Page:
October 2, 2009 Volume 110 Number 19

Multi-employer pension plans still not out of woods

By DON McINTOSH, Associate Editor

For union pension plans, last year’s stock market meltdown could mean next year’s benefit cuts and/or steep increases in employer contributions — if Congress doesn’t change pension funding rules. Local pension trustees are even saying privately that some union pension plans could fail and be taken over by the Pension Benefit Guaranty Corporation if they’re not given more time to make up for investment losses.

Congressman Earl Pomeroy (D-North Dakota) has circulated a draft bill that would do just that.

A multi-employer plan is a pension arrangement between a labor union and a group of at least two unrelated employers, usually in a common industry. Tightly regulated by the federal government, the pension plans are based on the trusts’ promise to pay a certain amount per month to workers when they retire, usually based on years of service. To make sure there is enough money to pay the promises, employers may contribute a certain amount for every hour employees work, and those contributions to the pension fund are invested. Decisions about the level and kind of benefits, and about where and how to invest, are made jointly by union and employer trustees, advised by an array of lawyers, pension administrators, actuaries, and investment managers.

If investments lose value, a pension plan can become “underfunded.” Federal rules say that when a plan becomes substantially underfunded, trustees must prevent insolvency by some combination of benefit cuts and contribution increases.

That’s where it gets tricky for the jointly trusteed union pension plans. On the one hand, the amount employers contribute is part of collective bargaining agreements, and those can be time-consuming and difficult to change. On the other hand, trustees are not allowed to cut benefits to workers who have already retired. So they can only cut the rate at which future pension obligations accrue, and optional “extras” like early retirement benefits and death and disabilty benefits. And that may not be enough in some cases.

The problem is especially severe for some building trades union pension funds, because at the same time investments have lost up to a third of their value, union members (“plan participants” in pension jargon) are out of work, meaning their employers aren’t making those hourly contributions on their behalf to the fund. The healthiest plans are the ones with lots of “active participants” working relative to the number of retired participants. Plans with a high proportion of retired participants — where unions are losing market share or where their industry is shrinking — are at the biggest risk when investments lose value.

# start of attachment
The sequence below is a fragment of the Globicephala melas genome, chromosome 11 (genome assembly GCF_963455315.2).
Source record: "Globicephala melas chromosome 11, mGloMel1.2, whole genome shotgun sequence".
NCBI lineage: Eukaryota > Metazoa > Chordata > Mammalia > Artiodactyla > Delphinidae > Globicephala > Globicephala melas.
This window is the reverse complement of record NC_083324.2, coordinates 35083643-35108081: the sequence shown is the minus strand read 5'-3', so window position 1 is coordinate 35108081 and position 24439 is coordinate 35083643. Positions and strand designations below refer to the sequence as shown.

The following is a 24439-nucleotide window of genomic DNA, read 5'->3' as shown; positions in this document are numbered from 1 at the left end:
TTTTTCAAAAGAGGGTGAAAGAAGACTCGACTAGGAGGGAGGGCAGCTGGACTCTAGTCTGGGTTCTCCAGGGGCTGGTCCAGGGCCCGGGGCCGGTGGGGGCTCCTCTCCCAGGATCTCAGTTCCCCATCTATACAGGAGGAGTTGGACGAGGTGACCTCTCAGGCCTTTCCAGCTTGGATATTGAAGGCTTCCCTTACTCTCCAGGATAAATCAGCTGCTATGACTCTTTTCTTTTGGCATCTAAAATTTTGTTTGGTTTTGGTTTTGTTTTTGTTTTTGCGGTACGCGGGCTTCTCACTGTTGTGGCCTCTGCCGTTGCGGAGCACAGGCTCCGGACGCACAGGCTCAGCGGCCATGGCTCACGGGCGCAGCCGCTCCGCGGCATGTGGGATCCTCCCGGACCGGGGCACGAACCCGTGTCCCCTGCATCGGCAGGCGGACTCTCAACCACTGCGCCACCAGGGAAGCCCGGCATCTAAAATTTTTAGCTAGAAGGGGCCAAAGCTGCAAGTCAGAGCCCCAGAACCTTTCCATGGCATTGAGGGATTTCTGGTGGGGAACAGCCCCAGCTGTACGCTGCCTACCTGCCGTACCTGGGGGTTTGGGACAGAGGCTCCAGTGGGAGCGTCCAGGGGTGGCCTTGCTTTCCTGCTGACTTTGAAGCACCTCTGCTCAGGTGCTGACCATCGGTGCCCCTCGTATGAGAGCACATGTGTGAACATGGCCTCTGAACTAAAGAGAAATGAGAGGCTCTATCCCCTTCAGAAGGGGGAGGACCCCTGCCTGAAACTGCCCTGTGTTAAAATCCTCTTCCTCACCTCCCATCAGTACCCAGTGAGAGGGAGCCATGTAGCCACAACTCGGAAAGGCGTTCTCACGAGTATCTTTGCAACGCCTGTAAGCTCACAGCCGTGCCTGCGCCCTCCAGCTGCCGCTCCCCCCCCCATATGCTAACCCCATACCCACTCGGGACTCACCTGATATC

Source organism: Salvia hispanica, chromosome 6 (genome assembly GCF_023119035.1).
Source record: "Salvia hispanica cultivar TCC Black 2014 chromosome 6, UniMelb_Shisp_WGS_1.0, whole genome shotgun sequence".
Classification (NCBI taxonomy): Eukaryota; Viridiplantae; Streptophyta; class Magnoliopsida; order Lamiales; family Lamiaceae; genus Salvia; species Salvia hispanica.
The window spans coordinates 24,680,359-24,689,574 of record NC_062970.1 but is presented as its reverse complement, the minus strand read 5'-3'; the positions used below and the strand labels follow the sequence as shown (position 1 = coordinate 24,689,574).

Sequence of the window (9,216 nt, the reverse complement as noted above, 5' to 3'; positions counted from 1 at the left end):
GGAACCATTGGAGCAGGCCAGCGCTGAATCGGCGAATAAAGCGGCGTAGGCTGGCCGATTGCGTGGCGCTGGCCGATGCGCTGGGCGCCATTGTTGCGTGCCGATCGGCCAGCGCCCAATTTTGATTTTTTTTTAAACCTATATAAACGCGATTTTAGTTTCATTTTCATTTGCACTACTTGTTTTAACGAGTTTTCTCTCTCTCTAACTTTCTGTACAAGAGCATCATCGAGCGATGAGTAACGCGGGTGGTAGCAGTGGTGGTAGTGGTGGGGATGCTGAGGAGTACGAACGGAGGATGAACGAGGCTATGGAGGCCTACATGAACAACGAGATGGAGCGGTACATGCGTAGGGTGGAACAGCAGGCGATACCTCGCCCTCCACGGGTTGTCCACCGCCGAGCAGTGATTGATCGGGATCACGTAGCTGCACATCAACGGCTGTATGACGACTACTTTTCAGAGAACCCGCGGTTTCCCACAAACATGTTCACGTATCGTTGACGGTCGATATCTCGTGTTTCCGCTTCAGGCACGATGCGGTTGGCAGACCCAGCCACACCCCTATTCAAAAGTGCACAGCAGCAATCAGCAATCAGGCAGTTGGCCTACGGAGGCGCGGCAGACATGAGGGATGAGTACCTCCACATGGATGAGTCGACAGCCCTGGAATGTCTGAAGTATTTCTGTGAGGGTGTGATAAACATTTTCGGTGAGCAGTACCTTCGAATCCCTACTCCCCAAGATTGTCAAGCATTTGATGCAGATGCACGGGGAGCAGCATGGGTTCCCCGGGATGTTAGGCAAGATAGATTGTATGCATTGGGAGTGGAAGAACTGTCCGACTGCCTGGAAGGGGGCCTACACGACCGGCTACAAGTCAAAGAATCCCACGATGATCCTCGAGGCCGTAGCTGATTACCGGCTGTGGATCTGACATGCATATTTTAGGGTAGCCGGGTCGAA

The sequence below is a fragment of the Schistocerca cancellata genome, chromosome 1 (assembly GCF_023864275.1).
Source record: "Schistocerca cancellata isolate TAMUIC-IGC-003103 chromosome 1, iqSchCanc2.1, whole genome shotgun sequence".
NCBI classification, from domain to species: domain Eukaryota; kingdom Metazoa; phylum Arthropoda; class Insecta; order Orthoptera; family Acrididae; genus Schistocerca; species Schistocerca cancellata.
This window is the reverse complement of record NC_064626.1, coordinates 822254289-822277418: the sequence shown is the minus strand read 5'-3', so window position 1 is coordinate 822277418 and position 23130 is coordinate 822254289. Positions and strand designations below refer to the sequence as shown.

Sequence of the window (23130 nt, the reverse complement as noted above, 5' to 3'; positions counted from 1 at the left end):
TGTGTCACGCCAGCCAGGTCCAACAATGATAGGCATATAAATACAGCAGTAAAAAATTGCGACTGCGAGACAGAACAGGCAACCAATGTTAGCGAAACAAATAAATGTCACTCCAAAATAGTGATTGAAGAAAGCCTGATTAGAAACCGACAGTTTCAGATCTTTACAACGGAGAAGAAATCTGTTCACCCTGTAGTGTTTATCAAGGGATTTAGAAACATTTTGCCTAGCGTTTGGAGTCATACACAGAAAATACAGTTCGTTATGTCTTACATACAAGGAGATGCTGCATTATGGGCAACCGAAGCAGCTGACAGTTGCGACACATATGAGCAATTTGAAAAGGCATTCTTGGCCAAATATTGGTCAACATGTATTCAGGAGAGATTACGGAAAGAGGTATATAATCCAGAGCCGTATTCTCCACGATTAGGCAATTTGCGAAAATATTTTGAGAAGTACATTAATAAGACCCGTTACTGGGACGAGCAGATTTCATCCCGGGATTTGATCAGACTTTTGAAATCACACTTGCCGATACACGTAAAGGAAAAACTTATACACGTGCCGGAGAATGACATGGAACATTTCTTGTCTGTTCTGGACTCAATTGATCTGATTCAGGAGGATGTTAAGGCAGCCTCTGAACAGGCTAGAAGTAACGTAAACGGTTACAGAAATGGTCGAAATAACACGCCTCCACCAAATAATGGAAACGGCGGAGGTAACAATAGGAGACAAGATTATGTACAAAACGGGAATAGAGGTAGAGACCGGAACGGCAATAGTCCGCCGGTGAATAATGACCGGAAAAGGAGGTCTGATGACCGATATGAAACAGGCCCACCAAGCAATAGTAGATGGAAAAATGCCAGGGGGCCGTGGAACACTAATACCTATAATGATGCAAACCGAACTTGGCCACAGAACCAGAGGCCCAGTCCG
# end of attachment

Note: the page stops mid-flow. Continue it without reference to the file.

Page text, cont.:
Nationwide, the proportion of active participants in multi-employer pension plans has been falling for decades — from 76 percent in 1980 to 45 percent in 2006. The remainder are retirees and inactive participants (workers who are not yet vested or no longer employed but are not yet collecting benefits).

Pension plans are insured by the Pension Benefit Guaranty Corporation, which takes over plans that default on their pension obligations. Only 10 multi-employer plans have ever been taken over by PBGC, and none since 1980. In short, union-affiliated multi-employer defined benefit pension plans are among the most stable and secure retirement plans out there. Could the current crisis render even them insolvent?

Multi-employer pension plan trustees hope they won’t have to answer that question, if Congress acts to give plans more time to rebuild assets. That would give the stock market time to rebound — re-inflating the value of assets and solving the pension plan shortfall painlessly. Alternately, a longer time frame could allow employers to make up a shortfall with a smaller increase in contributions over a longer time.

Lynn Lehrbach, a union rep for Teamsters Joint Council 37, is a trustee of the 11-state Western Conference of Teamsters Pension Fund, one of the largest private-sector union pension plans in the country. The Western Conference pension is about 85 percent funded, Lehrbach said, so it’s not one of the hardest hit. But Lehrbach said he’s concerned about other unions’ funds, and during the August recess, he talked with much of the local congressional delegation about the need for action. Lehrbach said workers shouldn’t have to pay for the misdeeds of what he termed “banksters.”

Pomeroy was expected to introduce his bill after an Oct. 1 hearing of the House Ways and Means Committee, of which he is a member. [Earl Blumenauer (D-Ore.) is also a member.] The bill would allow multiemployer plans that remain solvent to make up losses over a 30-year period. The bill would also make it easier for troubled multi-employer plans to merge. If PBGC determined that such a merger would reduce its likely long-term loss, it would facilitate such alliances by providing direct or indirect financial assistance.

The House Education and Labor Committee also has jurisdiction over pension matters, and held hearings earlier this year. [Congressman David Wu (D-Ore.) is a member.] In June, committee chair George Miller (D-Calif.) introduced HR 2989, which would give multi-employer plans another five years to make up the unfunded liability.

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